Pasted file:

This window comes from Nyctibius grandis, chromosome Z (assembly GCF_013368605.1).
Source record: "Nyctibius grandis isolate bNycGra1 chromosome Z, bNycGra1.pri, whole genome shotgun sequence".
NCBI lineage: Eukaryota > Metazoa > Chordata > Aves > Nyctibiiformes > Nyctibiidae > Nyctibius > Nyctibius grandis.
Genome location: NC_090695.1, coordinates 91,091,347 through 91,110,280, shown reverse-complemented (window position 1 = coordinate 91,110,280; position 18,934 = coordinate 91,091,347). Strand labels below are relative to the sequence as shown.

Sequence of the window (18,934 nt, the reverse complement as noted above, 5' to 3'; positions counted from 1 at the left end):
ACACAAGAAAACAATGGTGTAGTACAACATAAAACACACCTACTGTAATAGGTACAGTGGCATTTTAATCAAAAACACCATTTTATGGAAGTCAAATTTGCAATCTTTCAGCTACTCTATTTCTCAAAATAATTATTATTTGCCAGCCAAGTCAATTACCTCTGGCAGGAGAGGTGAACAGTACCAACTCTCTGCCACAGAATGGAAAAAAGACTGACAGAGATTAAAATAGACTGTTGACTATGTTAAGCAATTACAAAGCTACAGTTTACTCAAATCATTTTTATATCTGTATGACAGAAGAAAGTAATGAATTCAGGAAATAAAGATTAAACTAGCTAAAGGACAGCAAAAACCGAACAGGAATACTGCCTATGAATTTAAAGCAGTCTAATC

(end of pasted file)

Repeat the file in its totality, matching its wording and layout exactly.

This window comes from Nyctibius grandis, chromosome Z (assembly GCF_013368605.1).
Source record: "Nyctibius grandis isolate bNycGra1 chromosome Z, bNycGra1.pri, whole genome shotgun sequence".
NCBI lineage: Eukaryota > Metazoa > Chordata > Aves > Nyctibiiformes > Nyctibiidae > Nyctibius > Nyctibius grandis.
Genome location: NC_090695.1, coordinates 91,091,347 through 91,110,280, shown reverse-complemented (window position 1 = coordinate 91,110,280; position 18,934 = coordinate 91,091,347). Strand labels below are relative to the sequence as shown.

Sequence of the window (18,934 nt, the reverse complement as noted above, 5' to 3'; positions counted from 1 at the left end):
ACACAAGAAAACAATGGTGTAGTACAACATAAAACACACCTACTGTAATAGGTACAGTGGCATTTTAATCAAAAACACCATTTTATGGAAGTCAAATTTGCAATCTTTCAGCTACTCTATTTCTCAAAATAATTATTATTTGCCAGCCAAGTCAATTACCTCTGGCAGGAGAGGTGAACAGTACCAACTCTCTGCCACAGAATGGAAAAAAGACTGACAGAGATTAAAATAGACTGTTGACTATGTTAAGCAATTACAAAGCTACAGTTTACTCAAATCATTTTTATATCTGTATGACAGAAGAAAGTAATGAATTCAGGAAATAAAGATTAAACTAGCTAAAGGACAGCAAAAACCGAACAGGAATACTGCCTATGAATTTAAAGCAGTCTAATC